“Make the drummer announce me,” I whispered, “make him beat the drum, you know how they do, and then call out Miss Caroline de Winter. I want to surprise them below.” He nodded his head, he understood. My heart fluttered absurdly, and my cheeks were burning. What fun it was, what mad ridiculous childish fun! I smiled at Clarice still crouching in the corridor. I picked up my skirt in my hands. Then the sound of the drum echoed in the great hall, startling me for a moment, who had waited for it, who knew that it would come. I saw them look up surprised and bewildered from the hall below.

“Miss Caroline de Winter,” shouted the drummer.

I came forward to the head of the stairs and stood there, smiling, my hat in my hand, like the girl in the picture. I waited for the clapping and the laughter that would follow as I walked slowly down the stairs. Nobody clapped, nobody moved.

They all stared at me like dumb things. Beatrice uttered a little cry and put her hand to her mouth. I went on smiling, I put one hand on the banister.

“How do you do, Mr. de Winter,” I said.

Maxim had not moved. He stared up at me, his glass in his hand. There was no colour in his face. It was ashen white. I saw Frank go to him as though he would speak, but Maxim shook him off. I hesitated, one foot already on the stairs. Something was wrong, they had not understood. Why was Maxim looking like that? Why did they all stand like dummies, like people in a trance?

Then Maxim moved forward to the stairs, his eyes never leaving my face.

“What the hell do you think you are doing?” he said. His eyes blazed in anger. His face was still ashen white.

I could not move, I went on standing there, my hand on the banister.

“It’s the picture,” I said, terrified at his eyes, at his voice. “It’s the picture, the one in the gallery.”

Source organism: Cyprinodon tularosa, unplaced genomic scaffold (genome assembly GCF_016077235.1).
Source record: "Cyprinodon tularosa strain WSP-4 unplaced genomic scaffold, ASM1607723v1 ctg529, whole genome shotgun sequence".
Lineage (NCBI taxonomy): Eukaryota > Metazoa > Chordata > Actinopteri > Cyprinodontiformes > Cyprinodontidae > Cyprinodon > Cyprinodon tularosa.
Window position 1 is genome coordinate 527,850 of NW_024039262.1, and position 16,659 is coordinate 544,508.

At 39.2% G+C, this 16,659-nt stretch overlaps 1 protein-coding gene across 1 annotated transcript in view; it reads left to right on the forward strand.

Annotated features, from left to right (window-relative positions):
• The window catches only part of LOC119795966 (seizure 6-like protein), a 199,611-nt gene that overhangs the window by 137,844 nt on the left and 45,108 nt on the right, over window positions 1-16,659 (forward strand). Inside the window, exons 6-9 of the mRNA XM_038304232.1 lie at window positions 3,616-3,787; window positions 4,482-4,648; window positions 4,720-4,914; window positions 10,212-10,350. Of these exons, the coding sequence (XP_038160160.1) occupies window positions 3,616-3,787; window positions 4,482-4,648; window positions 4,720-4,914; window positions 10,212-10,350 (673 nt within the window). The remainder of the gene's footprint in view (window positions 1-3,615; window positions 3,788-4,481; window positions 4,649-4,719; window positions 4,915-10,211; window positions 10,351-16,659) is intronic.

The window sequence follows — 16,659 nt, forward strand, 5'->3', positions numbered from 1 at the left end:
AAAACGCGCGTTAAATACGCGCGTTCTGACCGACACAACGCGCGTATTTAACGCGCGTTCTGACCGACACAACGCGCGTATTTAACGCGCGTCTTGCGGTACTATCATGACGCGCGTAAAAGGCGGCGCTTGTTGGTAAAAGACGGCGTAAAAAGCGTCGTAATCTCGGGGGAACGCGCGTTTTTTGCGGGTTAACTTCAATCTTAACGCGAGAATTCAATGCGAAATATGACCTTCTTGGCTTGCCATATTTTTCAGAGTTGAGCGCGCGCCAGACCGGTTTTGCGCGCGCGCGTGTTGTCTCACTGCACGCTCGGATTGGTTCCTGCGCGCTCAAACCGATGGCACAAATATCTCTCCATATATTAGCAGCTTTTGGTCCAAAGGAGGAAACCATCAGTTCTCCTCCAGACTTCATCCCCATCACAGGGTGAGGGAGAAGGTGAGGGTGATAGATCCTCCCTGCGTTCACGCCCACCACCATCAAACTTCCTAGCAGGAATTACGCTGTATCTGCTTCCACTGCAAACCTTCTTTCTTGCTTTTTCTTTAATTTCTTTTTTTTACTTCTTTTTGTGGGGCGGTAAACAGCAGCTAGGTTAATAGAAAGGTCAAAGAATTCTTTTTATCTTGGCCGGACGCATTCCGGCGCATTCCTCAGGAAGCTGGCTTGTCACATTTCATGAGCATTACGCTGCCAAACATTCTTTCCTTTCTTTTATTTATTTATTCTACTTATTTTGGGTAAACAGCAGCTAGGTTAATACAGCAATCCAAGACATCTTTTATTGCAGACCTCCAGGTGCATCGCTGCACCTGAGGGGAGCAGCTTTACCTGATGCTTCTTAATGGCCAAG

There was a long silence. We went on staring at each other. Nobody moved in the hall. I swallowed, my hand moved to my throat “What is it?” I said. “What have I

If only they would not stare at me like that with dull blank faces. If only somebody would say something. When Maxim spoke again I did not recognise his voice. It was still and quiet, icy cold, not a voice I knew.

“Go and change,” he said, “it does not matter what you put on. Find an ordinary evening frock, anything will do. Go now, before anybody comes.”

I could not speak, I went on staring at him. His eyes were the only living things in the white mask of his face.

“What are you standing there for?” he said, his voice harsh and queer. “Didn’t you hear what I said?”

I turned and ran blindly through the archway to the corridors beyond. I caught a glimpse of the astonished face of the drummer who had announced me. I brushed past him, stumbling, not looking where I went. Tears blinded my eyes. I did not know what was happening. Clarice had gone. The corridor was deserted. I looked about me stunned and stupid like a hunted thing. Then I saw that the door leading to the west wing was open wide, and that someone was standing there.

It was Mrs. Danvers. I shall never forget the expression on her face, loathsome, triumphant. The face of an exulting devil. She stood there, smiling at me.

And then I ran from her, down the long narrow passage to my own room, tripping, stumbling over the flounces of my dress.

Daphne du Maurier, 1907-1989              Rebecca, 1938.   (Chapter 15) 


Madame Yevonde, 1893-1975    Eileen Hunter (Mrs Ward-Jackson) as Dido, from, The Goddesses, 1935

Madame Yevonde, 1893-1975     Lady Dorothy Warrender as Cerces, from, The Goddesses, 1935

Author: jeh

Jeremy Hunt is Director of the AAJ Press (Art & Architecture Journal / Press) – a writer and consultant on art and public space